All the essential ingredients for an amazing holiday can be found in Perth. Think endless beaches and ocean sunsets, new dining, shopping and cultural precincts and a lively emerging cultural scene, parks, nature reserves and marine adventures, fresh local produce and its very own wine region. Little wonder Perth's up there with the world's most liveable cities. Centring on Australia's sunniest capital city, Perth invites you to relax and enjoy the outdoor lifestyle, from city to country and river to sea. Regular flights to Perth depart from overseas, all state capitals and many regional locations. Alternatively, you can make the journey part of the adventure boarding the legendary Indian Pacific rail, taking an epic road trip across the Nullarbor, or joining a summer cruise of the coast. Take your pick of 19 pristine beaches, from iconic Cottesloe to the surf hotspot of Scarborough. Or hit the neighbouring city of Fremantle to soak up a little heritage and culture, strolling through one of the world's best preserved 19th century port streetscapes and sampling the catch of the day at the Fishing Boat Harbour. Make the short hop by ferry from Perth to Rottnest Island, a car-free and carefree Class A nature reserve blessed with some of Australia's most beautiful beaches and secluded bays. Or follow the river 45 minutes inland to taste the fruits of Western Australia's oldest wine region - the Swan Valley - touring the cellar doors, boutique breweries and providores of fine fresh produce. To the south, Rockingham and the Shoalwater Islands Marine Park offer close encounters of the marine kind, from penguins and dolphins to dive wrecks and snorkel trails. While the vibrant seaside town of Mandurah invites you to spend a day on its pretty foreshore or wide open waterways, dining or picnicking, fishing or bird watching, sailing or paddling. To the north east, the rolling hills, orchards, vineyards and pastures of the beautiful Avon Valley make for a scenic daytrip to Western Australia's first inland settlement and the river that inspired the greatest white water race - the Avon Descent.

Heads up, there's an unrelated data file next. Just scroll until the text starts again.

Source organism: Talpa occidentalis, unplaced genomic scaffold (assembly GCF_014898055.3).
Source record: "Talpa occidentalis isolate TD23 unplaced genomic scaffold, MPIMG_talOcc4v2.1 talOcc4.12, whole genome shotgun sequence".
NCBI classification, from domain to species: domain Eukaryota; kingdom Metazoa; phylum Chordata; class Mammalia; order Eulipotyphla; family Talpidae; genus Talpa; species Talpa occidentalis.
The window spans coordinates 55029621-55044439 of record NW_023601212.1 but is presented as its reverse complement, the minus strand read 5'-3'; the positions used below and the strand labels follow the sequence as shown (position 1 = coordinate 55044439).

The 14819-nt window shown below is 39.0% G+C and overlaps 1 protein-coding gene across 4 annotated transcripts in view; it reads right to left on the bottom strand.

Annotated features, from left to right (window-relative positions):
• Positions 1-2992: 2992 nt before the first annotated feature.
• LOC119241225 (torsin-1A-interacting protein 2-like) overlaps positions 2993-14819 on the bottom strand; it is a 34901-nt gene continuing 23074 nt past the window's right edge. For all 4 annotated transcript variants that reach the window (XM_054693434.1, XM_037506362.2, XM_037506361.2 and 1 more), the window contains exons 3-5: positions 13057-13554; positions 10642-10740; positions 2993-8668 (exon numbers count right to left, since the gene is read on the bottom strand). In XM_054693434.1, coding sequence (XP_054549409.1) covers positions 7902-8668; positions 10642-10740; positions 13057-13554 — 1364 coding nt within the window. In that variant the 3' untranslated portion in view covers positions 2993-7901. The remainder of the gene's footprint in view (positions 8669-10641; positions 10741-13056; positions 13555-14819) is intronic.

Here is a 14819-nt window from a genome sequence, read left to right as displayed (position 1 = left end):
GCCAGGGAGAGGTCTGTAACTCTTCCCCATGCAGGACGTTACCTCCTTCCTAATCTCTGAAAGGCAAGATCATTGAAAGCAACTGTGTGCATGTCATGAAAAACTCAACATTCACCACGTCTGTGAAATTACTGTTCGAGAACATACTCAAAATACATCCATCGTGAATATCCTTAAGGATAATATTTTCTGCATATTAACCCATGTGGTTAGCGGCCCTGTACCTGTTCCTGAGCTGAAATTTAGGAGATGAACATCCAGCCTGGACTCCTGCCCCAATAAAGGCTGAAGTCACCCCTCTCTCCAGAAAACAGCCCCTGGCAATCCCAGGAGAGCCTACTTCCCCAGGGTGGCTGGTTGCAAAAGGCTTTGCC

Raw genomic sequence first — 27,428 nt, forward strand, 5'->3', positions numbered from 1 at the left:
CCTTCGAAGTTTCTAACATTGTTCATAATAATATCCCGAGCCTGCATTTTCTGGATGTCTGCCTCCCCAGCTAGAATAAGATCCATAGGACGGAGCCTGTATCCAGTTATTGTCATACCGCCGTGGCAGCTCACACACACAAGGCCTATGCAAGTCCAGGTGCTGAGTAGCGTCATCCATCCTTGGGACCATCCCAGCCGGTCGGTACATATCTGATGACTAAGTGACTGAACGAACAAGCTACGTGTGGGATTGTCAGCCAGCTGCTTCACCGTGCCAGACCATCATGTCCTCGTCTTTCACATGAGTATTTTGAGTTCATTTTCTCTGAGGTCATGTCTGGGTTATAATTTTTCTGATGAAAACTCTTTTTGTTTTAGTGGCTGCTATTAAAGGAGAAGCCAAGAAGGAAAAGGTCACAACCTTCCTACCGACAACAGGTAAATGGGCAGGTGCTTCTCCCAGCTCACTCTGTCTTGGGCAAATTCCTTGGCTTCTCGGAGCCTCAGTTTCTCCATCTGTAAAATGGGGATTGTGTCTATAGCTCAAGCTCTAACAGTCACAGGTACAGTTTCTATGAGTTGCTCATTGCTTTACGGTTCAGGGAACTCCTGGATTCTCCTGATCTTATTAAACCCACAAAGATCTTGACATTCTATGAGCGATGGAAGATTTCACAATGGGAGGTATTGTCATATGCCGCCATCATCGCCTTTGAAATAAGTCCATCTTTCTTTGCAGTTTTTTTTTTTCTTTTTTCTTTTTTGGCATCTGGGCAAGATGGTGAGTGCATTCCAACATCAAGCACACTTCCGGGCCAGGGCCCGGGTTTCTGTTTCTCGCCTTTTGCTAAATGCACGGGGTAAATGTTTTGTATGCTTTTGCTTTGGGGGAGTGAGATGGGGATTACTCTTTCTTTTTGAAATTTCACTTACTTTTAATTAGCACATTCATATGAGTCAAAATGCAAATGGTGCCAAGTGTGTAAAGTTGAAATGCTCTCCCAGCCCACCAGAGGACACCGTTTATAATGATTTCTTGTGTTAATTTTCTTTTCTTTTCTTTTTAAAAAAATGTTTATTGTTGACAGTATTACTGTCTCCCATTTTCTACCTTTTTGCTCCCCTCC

Kings Park and Botanic Garden is the green heart of the city, covering 400.6 hectares and located adjacent to the Swan River, approximately 1.5 kilometres from the Central Business District of Perth. With its remarkable expanses of unique bushland, tranquil parkland and botanic garden, the Park is the most popular visitor destination in Western Australia. Kings Park and Botanic Garden has extensive city and river views with panorama to the Darling Range. The magnificently sited State War Memorial is also one of several scenic vantage points. Kings Park and Botanic Garden showcases an outstanding collection of Western Australia flora. It is a popular place for picnics, pleasant walks, cultural and ceremonial events. Nearly two thirds of the Park is natural bushland containing 319 species of native plants and around 80 bird species. The balance of the Park is made up of superbly cultivated gardens and open recreational areas. There are picnic and barbecue facilities, public toilets and playgrounds at several locations in Kings Park. The Lotterywest Family Area (accessible from Kings Park Road) is home to the Ivey Watson Playground, an ideal location for families with very young children. Synergy Parkland (accessible from May Drive) is wheelchair accessible and features the popular Zamia Cafe. The playground, including an ornamental lake and island fort is adjacent to the outdoor cinema venue that operates between December and March each year. The Kings Park Kiosk, Botanical Cafe and Fraser's Restaurant are located on Fraser Avenue and all enjoy spectacular views over the city and Swan River. Aspects of Kings Park, also located on Fraser Avenue, is a unique showcase of Australia’s finest arts, craft and design. The Annual Kings Park Festival is held in the month of September, and includes the spectacular blooming wildflowers in the Botanic Garden.